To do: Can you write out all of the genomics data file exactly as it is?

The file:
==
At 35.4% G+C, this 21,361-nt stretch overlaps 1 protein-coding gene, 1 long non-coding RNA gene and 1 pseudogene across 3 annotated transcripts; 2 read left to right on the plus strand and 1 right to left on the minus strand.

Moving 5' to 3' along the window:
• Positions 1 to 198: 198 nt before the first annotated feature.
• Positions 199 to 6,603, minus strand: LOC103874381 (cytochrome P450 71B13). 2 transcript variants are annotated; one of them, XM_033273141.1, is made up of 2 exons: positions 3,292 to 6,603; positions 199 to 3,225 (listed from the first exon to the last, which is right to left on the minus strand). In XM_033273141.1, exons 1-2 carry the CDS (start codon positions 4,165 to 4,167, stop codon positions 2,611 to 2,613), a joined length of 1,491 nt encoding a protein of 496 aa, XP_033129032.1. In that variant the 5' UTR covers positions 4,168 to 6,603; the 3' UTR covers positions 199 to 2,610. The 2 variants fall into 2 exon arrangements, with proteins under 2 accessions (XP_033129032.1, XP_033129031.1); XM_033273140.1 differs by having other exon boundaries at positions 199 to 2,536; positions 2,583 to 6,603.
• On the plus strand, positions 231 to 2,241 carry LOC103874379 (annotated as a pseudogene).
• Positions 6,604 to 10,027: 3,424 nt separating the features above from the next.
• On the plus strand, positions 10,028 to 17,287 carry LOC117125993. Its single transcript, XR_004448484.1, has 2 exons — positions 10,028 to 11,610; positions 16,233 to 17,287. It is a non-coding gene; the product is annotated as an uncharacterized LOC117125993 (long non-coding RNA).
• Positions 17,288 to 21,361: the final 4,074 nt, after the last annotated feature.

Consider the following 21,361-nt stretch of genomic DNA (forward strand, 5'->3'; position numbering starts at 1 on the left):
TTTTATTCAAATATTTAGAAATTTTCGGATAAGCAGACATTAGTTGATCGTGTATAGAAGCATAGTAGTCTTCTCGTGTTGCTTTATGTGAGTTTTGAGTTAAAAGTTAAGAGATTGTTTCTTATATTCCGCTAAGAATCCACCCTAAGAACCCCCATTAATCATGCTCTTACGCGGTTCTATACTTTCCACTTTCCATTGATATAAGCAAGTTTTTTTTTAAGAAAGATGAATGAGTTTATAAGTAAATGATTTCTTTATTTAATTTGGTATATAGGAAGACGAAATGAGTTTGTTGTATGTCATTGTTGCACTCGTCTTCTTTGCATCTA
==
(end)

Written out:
At 35.4% G+C, this 21,361-nt stretch overlaps 1 protein-coding gene, 1 long non-coding RNA gene and 1 pseudogene across 3 annotated transcripts; 2 read left to right on the plus strand and 1 right to left on the minus strand.

Moving 5' to 3' along the window:
• Positions 1 to 198: 198 nt before the first annotated feature.
• Positions 199 to 6,603, minus strand: LOC103874381 (cytochrome P450 71B13). 2 transcript variants are annotated; one of them, XM_033273141.1, is made up of 2 exons: positions 3,292 to 6,603; positions 199 to 3,225 (listed from the first exon to the last, which is right to left on the minus strand). In XM_033273141.1, exons 1-2 carry the CDS (start codon positions 4,165 to 4,167, stop codon positions 2,611 to 2,613), a joined length of 1,491 nt encoding a protein of 496 aa, XP_033129032.1. In that variant the 5' UTR covers positions 4,168 to 6,603; the 3' UTR covers positions 199 to 2,610. The 2 variants fall into 2 exon arrangements, with proteins under 2 accessions (XP_033129032.1, XP_033129031.1); XM_033273140.1 differs by having other exon boundaries at positions 199 to 2,536; positions 2,583 to 6,603.
• On the plus strand, positions 231 to 2,241 carry LOC103874379 (annotated as a pseudogene).
• Positions 6,604 to 10,027: 3,424 nt separating the features above from the next.
• On the plus strand, positions 10,028 to 17,287 carry LOC117125993. Its single transcript, XR_004448484.1, has 2 exons — positions 10,028 to 11,610; positions 16,233 to 17,287. It is a non-coding gene; the product is annotated as an uncharacterized LOC117125993 (long non-coding RNA).
• Positions 17,288 to 21,361: the final 4,074 nt, after the last annotated feature.

Consider the following 21,361-nt stretch of genomic DNA (forward strand, 5'->3'; position numbering starts at 1 on the left):
TTTTATTCAAATATTTAGAAATTTTCGGATAAGCAGACATTAGTTGATCGTGTATAGAAGCATAGTAGTCTTCTCGTGTTGCTTTATGTGAGTTTTGAGTTAAAAGTTAAGAGATTGTTTCTTATATTCCGCTAAGAATCCACCCTAAGAACCCCCATTAATCATGCTCTTACGCGGTTCTATACTTTCCACTTTCCATTGATATAAGCAAGTTTTTTTTTAAGAAAGATGAATGAGTTTATAAGTAAATGATTTCTTTATTTAATTTGGTATATAGGAAGACGAAATGAGTTTGTTGTATGTCATTGTTGCACTCGTCTTCTTTGCATCTA